Political Information, Political Power, and People Power: New Media and New Social Movements in the Arab Spring

Political Information, Political Power, and People Power: New Media and New Social Movements in the Arab Spring

Anas Alahmed (Indiana University – Bloomington, USA)
DOI: 10.4018/978-1-4666-8614-4.ch103
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Abstract

This chapter explores the concept of new media in the Arab world and how politics in the information age has changed Arab politics and moved citizens to the streets. However, the evolution of new media social networks and the cause of political information in particular during the revolution is not studied alone. In fact, the evolution of the Arab Spring and the effects of new media social networks are taken into account by exploring how politics in the information age has influenced Arab citizens and allowed them to use information for the greater good and established such a new social movement. This chapter takes the Arab Spring as a case study and an empirical example to understand the transnational protests and global movements, the concept of global media and global politics in the case of the Arab Spring, new media and new politics regarding the Arab Spring, and city and street and public sphere as people power in the information age. Finally, the chapter distinguishes between the new social movements through social networks and the roles of ICTs to aim revolution and whether such a revolution will erupt without new media social networks.
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Arab Spring And Transnational Protests

The so-called “Arab Spring” has ultimately introduced a new perception regarding Arab Middle Eastern politics, society and culture. It is shaping a new environment of new Arab politics and new Arab cultures in such a way as to decentralize the hegemony of the state and shift the power to the people, empowering citizens to take matters into their own hands and make their own decisions. While the Arab Spring has primarily affected Arab politics, it has also affected society and economics. The politics in the information age reflect the politics of the street. The protests and movements of the Arab Spring uprisings have permitted citizens to spread political information, which is something new to the Arab world. The amount of political information among citizens allows the latter to be more aware of and knowledgeable about politics. Additionally, citizens became more active via grassroots movements, sharing information and ideas and providing alternative and sometimes more credible information and sources as a form of democracy.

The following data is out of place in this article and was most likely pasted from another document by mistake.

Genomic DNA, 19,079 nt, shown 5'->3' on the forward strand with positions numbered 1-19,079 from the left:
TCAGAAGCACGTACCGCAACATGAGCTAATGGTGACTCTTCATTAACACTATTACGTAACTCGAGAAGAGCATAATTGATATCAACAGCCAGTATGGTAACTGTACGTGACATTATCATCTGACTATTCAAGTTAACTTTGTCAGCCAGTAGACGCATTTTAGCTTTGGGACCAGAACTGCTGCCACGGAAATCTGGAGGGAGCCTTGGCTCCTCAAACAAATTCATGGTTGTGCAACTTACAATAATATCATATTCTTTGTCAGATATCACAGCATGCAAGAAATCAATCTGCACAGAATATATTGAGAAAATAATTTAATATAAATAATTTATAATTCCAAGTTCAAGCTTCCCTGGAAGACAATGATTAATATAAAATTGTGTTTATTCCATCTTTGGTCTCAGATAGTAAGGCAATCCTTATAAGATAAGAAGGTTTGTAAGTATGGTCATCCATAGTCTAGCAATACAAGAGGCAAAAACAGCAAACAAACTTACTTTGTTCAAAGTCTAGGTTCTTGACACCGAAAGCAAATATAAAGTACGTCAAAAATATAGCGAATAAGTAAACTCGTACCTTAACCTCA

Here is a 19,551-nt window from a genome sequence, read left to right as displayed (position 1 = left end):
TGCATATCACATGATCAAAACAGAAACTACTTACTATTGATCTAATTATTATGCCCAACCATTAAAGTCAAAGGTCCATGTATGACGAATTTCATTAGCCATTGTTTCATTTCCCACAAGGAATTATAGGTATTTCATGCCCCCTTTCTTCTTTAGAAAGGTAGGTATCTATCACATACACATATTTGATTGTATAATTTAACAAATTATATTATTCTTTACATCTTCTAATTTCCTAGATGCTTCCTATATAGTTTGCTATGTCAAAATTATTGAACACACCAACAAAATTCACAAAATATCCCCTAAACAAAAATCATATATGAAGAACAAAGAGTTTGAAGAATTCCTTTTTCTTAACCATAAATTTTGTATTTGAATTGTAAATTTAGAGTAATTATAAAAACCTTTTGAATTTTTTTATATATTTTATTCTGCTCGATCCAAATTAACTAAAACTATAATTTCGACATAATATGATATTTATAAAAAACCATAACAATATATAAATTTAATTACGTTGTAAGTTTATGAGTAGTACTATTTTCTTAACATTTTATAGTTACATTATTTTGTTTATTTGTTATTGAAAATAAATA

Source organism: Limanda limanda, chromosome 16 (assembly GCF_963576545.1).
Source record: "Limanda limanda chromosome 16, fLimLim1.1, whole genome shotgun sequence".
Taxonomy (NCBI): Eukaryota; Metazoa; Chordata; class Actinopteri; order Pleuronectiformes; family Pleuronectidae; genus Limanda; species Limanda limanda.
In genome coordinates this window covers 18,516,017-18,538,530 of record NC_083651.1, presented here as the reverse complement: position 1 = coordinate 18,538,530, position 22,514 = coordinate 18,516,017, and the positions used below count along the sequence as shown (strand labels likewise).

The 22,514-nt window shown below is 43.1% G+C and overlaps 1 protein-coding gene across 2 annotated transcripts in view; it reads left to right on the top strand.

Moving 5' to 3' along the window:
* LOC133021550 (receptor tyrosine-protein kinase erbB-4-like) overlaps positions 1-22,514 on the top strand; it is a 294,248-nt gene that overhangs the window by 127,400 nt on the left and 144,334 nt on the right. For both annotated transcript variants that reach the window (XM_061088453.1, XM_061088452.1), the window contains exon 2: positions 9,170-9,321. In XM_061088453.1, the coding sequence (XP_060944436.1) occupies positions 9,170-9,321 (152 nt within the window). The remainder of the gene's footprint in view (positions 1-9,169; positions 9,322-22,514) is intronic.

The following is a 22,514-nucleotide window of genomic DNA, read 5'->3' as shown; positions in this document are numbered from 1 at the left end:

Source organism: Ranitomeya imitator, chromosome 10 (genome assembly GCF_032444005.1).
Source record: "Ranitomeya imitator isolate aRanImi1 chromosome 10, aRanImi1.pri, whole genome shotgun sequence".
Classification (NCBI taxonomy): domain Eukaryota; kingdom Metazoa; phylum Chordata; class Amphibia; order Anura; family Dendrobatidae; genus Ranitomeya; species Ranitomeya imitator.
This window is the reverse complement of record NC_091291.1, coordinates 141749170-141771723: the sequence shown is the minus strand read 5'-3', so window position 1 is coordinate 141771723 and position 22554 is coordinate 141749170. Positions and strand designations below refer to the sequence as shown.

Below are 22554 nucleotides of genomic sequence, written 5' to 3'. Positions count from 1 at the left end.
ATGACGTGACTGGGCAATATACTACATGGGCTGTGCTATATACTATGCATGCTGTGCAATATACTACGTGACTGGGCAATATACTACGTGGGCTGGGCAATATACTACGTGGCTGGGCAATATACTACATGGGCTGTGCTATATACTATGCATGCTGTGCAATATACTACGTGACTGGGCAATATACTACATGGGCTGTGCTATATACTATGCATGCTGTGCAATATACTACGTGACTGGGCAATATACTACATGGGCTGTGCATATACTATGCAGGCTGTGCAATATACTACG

In the context of the Arab Spring, the world has been witness to unprecedented uprisings throughout the Arab World. Who would have imagined that a poor, young Tunisian fruit and vegetable vendor would immolate himself in order to lead the Arab world in a moment of awakening, a revolution that began in December 2010? The so-called “Arab Spring” brought about a new perception regarding media, mass communications and new media social networks, as well as the widespread of political information and how they affect societies and new forms of politics. The new media social networks play a significant role in the Arab Revolution; social networks lead societies and citizens into activism. While the debate regarding the influential aspects of new media social networks existed before the “Arab Spring,” it is crucial to learn how the new media has led the recent Arab revolution. The big debate has been with regard to whether it was a Twitter and Facebook revolution or a Human revolution, and it has become necessary to evaluate these factors of the Arab Spring uprisings.

This chapter seeks to understand the concept of new media in the Arab world and how politics in the information age has changed Arab politics and moved citizens to the streets. However, the evolution of new media social networks and the cause of political information in particular during the revolution will not be studied alone. In fact, the evolution of the Arab Spring and the effects of new media social networks will be taken into account, by exploring how politics in the information age has influenced Arab citizens and allowed them to use information for the greater good.

Moreover, these new media landscapes channeled into collective activism during the uprisings and brought people out onto the streets. The spread of political information has been permitted to increase in the age of technology. Mobile phones, for example, were used as a means of communication and played a significant role in enabling citizens to prepare for the rebellions; this made the rebellions possible and increased their strength and inclusiveness (Dalacoura, 2012). Furthermore, the Arab Spring is not only about people in the Arab world; the events of the Arab Spring represent the impact that the new global media platforms have on people’s abilities to connect and communicate. It is evidence of global solidarity, global citizen activism, and civic engagement; journalists, for instance, using social media, became closer to their readers; because the journalists updated the events of the revolutions as they were happening, they enabled people to know what was happening at all times without the usual delay. We can see how journalists made some errors in their writing because they wrote on the fly without any reviewers or editors, but they played a key role in the shaping of public space for information (Schattle, 2012). The role of social media is to allow people to go out into the street; it is a grassroots organization aimed at political mobilization. Therefore, politics in the information age are not only affected through regimes’ authority but also through both people and information power.

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